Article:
Story Structure: Pitching A Tent
Yes, ha ha, pitching a tent, titter, giggle snort, shut up.
Are you done? Hey! You in the back. That’s right. We’re waiting on you, Mister Chortles.
It’s time to give my novel a little structure.
I know I need it. I need it because the book has moving parts. Sure, I’m writing it for the characters, and as I noted I’ve already figured out (on accident) that most critical of questions (what’s this fucker about?), but even still, the plot — by which I mean the sequence of events — has to make sense. It has to have a good pace, too. I need it to trot along at a good clip. I need well-timed escalation. The story and the plot have a lot of moving parts. I need them to move together — think gears in a watch — rather than be independent widgets flailing and flopping in the sand like some kind of stranded Thalidomide baby.
A little part of me suffers a burst of anxiety when applying structure.
It’s like a little cowering shadow, whimpering and blubbering.
I worry, am I giving away my thunder? I worry, won’t this be as much fun? I get a little tightened walnut in my gut, and my balls cinch up into my body, and a voice inside of me screams:
Life is short, just start writing!
And then I calm down. I remind myself, hey, writing isn’t about the writing. The actual writing? Half of the process. Builders don’t just build. Carpenters don’t just start hammering. Painters sketch. Architects have blueprints. Unless you’re BP, of course. Then you don’t need a plan! Drill, baby, drill!
See? I’m topical. Like an ointment.
Will it steal my thunder? That’s absurd. Whenever I find superstitious goblins like this one supping on me like a vampire bat, I crush it beneath my boot. They hurt. They don’t help.
Will it rob me of fun? Fuck no. Writing is still fun. Just last week I wrote a 3k short story for a game company, and I sketched it out real quick before writing. And even in writing those 3k words, I was surprised by little things, and found the characters saying things I never anticipated. You can put a structure in place, but the act of writing still contains a multitude of mysteries. You can’t plot a character’s voice. Or your own. You can’t plan for every contingency. Fun is not strung up and hanged from the ol’ hangin’ tree. Further, you know what? Writing isn’t always going to be fun anyway. Is that my metric? That it’s not fun? Pregnancy probably ain’t that goddamn fun either, but it’s worth it for the child, right? (I mean, unless you’re my parents. Then you’re saying to yourself, “We spent nine months in hell only to drop him on the driveway. Still got gravel in his brain. Stupid soft spot.”)
Blah blah blah, life is short, just start writing. Fuck that. Take a little time. Chill out. Life’s also too short to produce a mediocre piece of shit that’ll either waste my time or require so much rewriting I’ll be in rewrite jail for a life sentence. I’d rather invest a little extra time in the front end.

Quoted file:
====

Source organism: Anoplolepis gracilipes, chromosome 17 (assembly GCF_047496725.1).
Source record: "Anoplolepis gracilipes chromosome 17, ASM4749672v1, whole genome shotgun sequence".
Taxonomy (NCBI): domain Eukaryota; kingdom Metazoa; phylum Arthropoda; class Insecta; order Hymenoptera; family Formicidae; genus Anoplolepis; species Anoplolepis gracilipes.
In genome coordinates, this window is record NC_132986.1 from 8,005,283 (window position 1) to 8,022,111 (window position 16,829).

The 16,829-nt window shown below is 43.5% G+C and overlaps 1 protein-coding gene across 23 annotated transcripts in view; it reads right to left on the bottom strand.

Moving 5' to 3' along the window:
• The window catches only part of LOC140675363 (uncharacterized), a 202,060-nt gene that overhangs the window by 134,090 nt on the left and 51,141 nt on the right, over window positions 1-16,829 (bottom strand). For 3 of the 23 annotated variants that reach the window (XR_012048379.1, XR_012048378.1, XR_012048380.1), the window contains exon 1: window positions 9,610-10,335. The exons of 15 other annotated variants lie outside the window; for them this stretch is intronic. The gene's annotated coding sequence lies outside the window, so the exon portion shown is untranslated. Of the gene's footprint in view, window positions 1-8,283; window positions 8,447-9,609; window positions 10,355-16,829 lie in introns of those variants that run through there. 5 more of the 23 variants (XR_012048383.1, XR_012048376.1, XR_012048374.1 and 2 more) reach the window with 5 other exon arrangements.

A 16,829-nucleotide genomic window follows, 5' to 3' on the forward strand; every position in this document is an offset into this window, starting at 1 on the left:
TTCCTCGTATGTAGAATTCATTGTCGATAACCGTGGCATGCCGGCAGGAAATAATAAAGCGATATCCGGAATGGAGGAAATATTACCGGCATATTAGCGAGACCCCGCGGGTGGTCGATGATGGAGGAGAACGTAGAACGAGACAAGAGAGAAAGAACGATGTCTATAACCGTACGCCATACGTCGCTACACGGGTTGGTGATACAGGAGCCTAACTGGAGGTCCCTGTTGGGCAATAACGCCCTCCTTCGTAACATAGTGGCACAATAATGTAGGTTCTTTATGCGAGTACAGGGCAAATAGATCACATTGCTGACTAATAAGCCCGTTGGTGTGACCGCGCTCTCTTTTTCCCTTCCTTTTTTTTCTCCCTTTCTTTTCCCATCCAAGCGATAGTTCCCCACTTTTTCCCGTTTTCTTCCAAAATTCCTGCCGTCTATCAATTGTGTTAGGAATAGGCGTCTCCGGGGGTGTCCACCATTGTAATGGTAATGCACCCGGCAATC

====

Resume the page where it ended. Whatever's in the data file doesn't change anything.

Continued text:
Also, I have to remind myself: the last two big projects were made infinitely better (and easier) when plotting. It seems hard now, but preparation cuts down on perspiration. Or some twee shit like that.
The one caution I’ll concede: you can outline forever. You can overbuild, I think. I’m not looking to beat this thing out minute-by-minute. What I do want to do is take a long hard look at…
Tentpoles and Landmarks
A tent can’t stand unless it has tentpoles. A journey is made easier when you have landmarks.
And those are the things I’m going to give the story.
So, I went through and said, “Okay, what events do I know need to happen?” Some of these are nicely crystallized in my mind, while others are ill-formed, but that’s okay. I just need to know that This Thing Happens. I need to know that (and I’m making shit up here), Codpiece Johnson must avenge his father, I know he needs to suffer an inciting incident that sets him on his path of wrath against the dread Dr. Hymenbreaker, I know that he needs to engage the Wheels of Klarn and start the Codpocalypse, and I know he needs to find the Breadfruit of Bombastiloquence to undo the wretched machine of vengeance he put into place (this is a tragedy, after all).
As an exercise, you can go through other stories and try to identify the tentpoles: in Empire Strikes Back, for instance, go ahead and beat out the Cloud City sequence. Meeting Lando, Capture by Darth, Luke senses danger, Luke bails on his Yoda Time, Confrontation with Vader, Darth Becomes Daddy, etc. Some elements of that sequence might not be tentpole: C-3PO getting all dicked up, for instance. That isn’t critical. It’s fun. But a tentpole? The scenes still play with or without that, and so that might be a good example of something the writers just… came up with. And that’s all good. Further, you can see by reading these tentpoles that they fail to encompass the magic of the story. That’s a good thing. That’s intentional. They don’t capture character moments or the deeper stories; it’s just a map to get you from start to finish and to keep the plot sharp and sensible.